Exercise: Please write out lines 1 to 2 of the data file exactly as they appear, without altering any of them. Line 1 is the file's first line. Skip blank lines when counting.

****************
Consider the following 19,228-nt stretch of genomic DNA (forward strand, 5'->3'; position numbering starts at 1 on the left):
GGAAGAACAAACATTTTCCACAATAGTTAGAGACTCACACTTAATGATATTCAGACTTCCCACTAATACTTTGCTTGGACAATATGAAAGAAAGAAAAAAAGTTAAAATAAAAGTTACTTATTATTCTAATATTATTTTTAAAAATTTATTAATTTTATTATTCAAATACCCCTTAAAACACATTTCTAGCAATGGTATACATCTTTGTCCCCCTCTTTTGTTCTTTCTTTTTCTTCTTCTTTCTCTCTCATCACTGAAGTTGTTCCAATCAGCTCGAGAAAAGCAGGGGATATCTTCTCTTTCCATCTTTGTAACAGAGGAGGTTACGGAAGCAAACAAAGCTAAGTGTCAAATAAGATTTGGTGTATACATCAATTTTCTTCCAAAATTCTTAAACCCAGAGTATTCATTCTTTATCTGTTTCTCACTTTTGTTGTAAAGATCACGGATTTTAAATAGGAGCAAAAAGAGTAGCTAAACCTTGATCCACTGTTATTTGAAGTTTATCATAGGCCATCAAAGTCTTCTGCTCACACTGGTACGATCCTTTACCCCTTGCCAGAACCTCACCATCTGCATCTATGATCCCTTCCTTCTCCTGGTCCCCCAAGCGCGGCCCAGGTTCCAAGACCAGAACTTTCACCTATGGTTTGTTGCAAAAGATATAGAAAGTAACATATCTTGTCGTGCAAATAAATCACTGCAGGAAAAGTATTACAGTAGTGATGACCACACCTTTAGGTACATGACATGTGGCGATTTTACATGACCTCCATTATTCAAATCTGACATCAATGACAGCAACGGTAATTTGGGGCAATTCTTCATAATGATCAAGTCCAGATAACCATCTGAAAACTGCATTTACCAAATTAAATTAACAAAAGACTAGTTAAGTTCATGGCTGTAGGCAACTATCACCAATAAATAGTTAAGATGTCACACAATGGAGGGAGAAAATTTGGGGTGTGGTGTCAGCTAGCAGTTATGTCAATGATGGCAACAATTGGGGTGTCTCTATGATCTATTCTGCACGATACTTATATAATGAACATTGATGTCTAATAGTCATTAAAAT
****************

Consider the following 19,228-nt stretch of genomic DNA (forward strand, 5'->3'; position numbering starts at 1 on the left):
GGAAGAACAAACATTTTCCACAATAGTTAGAGACTCACACTTAATGATATTCAGACTTCCCACTAATACTTTGCTTGGACAATATGAAAGAAAGAAAAAAAGTTAAAATAAAAGTTACTTATTATTCTAATATTATTTTTAAAAATTTATTAATTTTATTATTCAAATACCCCTTAAAACACATTTCTAGCAATGGTATACATCTTTGTCCCCCTCTTTTGTTCTTTCTTTTTCTTCTTCTTTCTCTCTCATCACTGAAGTTGTTCCAATCAGCTCGAGAAAAGCAGGGGATATCTTCTCTTTCCATCTTTGTAACAGAGGAGGTTACGGAAGCAAACAAAGCTAAGTGTCAAATAAGATTTGGTGTATACATCAATTTTCTTCCAAAATTCTTAAACCCAGAGTATTCATTCTTTATCTGTTTCTCACTTTTGTTGTAAAGATCACGGATTTTAAATAGGAGCAAAAAGAGTAGCTAAACCTTGATCCACTGTTATTTGAAGTTTATCATAGGCCATCAAAGTCTTCTGCTCACACTGGTACGATCCTTTACCCCTTGCCAGAACCTCACCATCTGCATCTATGATCCCTTCCTTCTCCTGGTCCCCCAAGCGCGGCCCAGGTTCCAAGACCAGAACTTTCACCTATGGTTTGTTGCAAAAGATATAGAAAGTAACATATCTTGTCGTGCAAATAAATCACTGCAGGAAAAGTATTACAGTAGTGATGACCACACCTTTAGGTACATGACATGTGGCGATTTTACATGACCTCCATTATTCAAATCTGACATCAATGACAGCAACGGTAATTTGGGGCAATTCTTCATAATGATCAAGTCCAGATAACCATCTGAAAACTGCATTTACCAAATTAAATTAACAAAAGACTAGTTAAGTTCATGGCTGTAGGCAACTATCACCAATAAATAGTTAAGATGTCACACAATGGAGGGAGAAAATTTGGGGTGTGGTGTCAGCTAGCAGTTATGTCAATGATGGCAACAATTGGGGTGTCTCTATGATCTATTCTGCACGATACTTATATAATGAACATTGATGTCTAATAGTCATTAAAAT